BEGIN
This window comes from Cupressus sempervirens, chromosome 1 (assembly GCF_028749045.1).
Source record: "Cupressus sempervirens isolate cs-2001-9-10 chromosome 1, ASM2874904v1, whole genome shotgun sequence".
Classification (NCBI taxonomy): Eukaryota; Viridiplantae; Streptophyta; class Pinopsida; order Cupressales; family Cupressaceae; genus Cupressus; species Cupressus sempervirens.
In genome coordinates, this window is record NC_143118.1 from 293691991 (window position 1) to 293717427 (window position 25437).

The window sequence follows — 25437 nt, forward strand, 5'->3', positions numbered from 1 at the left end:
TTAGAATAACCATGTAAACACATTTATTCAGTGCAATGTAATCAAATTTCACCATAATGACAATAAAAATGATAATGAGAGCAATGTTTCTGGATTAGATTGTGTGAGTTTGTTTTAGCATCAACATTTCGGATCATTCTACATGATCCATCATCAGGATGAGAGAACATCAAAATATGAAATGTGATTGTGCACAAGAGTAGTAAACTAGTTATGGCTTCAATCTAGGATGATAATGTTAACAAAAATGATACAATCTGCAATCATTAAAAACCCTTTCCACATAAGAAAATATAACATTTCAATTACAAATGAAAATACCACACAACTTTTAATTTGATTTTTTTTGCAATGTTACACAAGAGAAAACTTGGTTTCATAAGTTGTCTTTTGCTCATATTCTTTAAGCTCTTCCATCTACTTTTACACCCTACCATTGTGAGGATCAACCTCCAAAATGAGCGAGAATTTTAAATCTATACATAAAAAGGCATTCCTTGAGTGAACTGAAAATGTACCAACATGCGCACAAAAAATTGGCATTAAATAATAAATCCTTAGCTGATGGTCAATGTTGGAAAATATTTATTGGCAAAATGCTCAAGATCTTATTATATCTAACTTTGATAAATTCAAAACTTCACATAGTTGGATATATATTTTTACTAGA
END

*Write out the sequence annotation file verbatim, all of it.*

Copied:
This window comes from Cupressus sempervirens, chromosome 1 (assembly GCF_028749045.1).
Source record: "Cupressus sempervirens isolate cs-2001-9-10 chromosome 1, ASM2874904v1, whole genome shotgun sequence".
Classification (NCBI taxonomy): Eukaryota; Viridiplantae; Streptophyta; class Pinopsida; order Cupressales; family Cupressaceae; genus Cupressus; species Cupressus sempervirens.
In genome coordinates, this window is record NC_143118.1 from 293691991 (window position 1) to 293717427 (window position 25437).

The window sequence follows — 25437 nt, forward strand, 5'->3', positions numbered from 1 at the left end:
TTAGAATAACCATGTAAACACATTTATTCAGTGCAATGTAATCAAATTTCACCATAATGACAATAAAAATGATAATGAGAGCAATGTTTCTGGATTAGATTGTGTGAGTTTGTTTTAGCATCAACATTTCGGATCATTCTACATGATCCATCATCAGGATGAGAGAACATCAAAATATGAAATGTGATTGTGCACAAGAGTAGTAAACTAGTTATGGCTTCAATCTAGGATGATAATGTTAACAAAAATGATACAATCTGCAATCATTAAAAACCCTTTCCACATAAGAAAATATAACATTTCAATTACAAATGAAAATACCACACAACTTTTAATTTGATTTTTTTTGCAATGTTACACAAGAGAAAACTTGGTTTCATAAGTTGTCTTTTGCTCATATTCTTTAAGCTCTTCCATCTACTTTTACACCCTACCATTGTGAGGATCAACCTCCAAAATGAGCGAGAATTTTAAATCTATACATAAAAAGGCATTCCTTGAGTGAACTGAAAATGTACCAACATGCGCACAAAAAATTGGCATTAAATAATAAATCCTTAGCTGATGGTCAATGTTGGAAAATATTTATTGGCAAAATGCTCAAGATCTTATTATATCTAACTTTGATAAATTCAAAACTTCACATAGTTGGATATATATTTTTACTAGA